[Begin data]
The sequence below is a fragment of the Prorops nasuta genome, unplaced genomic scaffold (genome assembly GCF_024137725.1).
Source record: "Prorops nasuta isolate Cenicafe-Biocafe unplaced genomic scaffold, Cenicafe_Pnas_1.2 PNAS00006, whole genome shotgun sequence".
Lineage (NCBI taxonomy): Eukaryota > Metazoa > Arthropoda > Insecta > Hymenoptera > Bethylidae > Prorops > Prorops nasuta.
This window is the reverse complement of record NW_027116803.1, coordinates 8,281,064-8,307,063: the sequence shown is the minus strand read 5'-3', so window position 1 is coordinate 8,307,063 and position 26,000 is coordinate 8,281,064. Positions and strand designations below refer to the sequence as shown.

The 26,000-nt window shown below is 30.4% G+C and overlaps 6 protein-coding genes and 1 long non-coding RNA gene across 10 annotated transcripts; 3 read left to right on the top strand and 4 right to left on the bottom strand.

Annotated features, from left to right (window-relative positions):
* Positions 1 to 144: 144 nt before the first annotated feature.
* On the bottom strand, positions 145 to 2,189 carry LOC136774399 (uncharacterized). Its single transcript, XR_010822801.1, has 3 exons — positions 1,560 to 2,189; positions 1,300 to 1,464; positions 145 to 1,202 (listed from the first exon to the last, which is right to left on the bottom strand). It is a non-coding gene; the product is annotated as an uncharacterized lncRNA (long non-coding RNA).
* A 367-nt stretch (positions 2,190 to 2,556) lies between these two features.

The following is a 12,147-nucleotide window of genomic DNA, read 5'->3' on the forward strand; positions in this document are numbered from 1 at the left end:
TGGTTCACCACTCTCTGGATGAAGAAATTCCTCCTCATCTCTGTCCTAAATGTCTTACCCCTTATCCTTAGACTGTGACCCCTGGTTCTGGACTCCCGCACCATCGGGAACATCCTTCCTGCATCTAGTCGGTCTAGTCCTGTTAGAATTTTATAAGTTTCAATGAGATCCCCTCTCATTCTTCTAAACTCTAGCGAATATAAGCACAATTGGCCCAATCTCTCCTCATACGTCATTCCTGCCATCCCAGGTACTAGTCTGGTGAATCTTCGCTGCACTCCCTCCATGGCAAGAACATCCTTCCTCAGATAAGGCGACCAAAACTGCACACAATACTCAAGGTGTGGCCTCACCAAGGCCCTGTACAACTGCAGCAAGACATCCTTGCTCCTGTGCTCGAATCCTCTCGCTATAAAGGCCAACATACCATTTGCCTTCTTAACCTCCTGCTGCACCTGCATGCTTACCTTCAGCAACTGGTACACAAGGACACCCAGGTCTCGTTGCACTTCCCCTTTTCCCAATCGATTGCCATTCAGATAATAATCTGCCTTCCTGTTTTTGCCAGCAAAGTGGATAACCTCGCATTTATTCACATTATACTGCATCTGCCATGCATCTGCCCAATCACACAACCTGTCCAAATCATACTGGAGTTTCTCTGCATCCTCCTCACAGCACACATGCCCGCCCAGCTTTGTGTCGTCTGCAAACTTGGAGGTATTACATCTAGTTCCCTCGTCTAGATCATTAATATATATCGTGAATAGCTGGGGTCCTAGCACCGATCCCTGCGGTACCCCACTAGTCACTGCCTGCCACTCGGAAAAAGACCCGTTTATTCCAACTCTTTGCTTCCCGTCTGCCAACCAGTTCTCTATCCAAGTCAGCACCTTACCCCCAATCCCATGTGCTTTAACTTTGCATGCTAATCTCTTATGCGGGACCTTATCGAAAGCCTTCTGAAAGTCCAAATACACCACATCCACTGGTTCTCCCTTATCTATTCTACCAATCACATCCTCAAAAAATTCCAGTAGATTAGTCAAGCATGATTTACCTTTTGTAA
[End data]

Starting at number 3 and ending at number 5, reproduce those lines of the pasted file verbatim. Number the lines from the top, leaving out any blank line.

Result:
Lineage (NCBI taxonomy): Eukaryota > Metazoa > Arthropoda > Insecta > Hymenoptera > Bethylidae > Prorops > Prorops nasuta.
This window is the reverse complement of record NW_027116803.1, coordinates 8,281,064-8,307,063: the sequence shown is the minus strand read 5'-3', so window position 1 is coordinate 8,307,063 and position 26,000 is coordinate 8,281,064. Positions and strand designations below refer to the sequence as shown.

The 26,000-nt window shown below is 30.4% G+C and overlaps 6 protein-coding genes and 1 long non-coding RNA gene across 10 annotated transcripts; 3 read left to right on the top strand and 4 right to left on the bottom strand.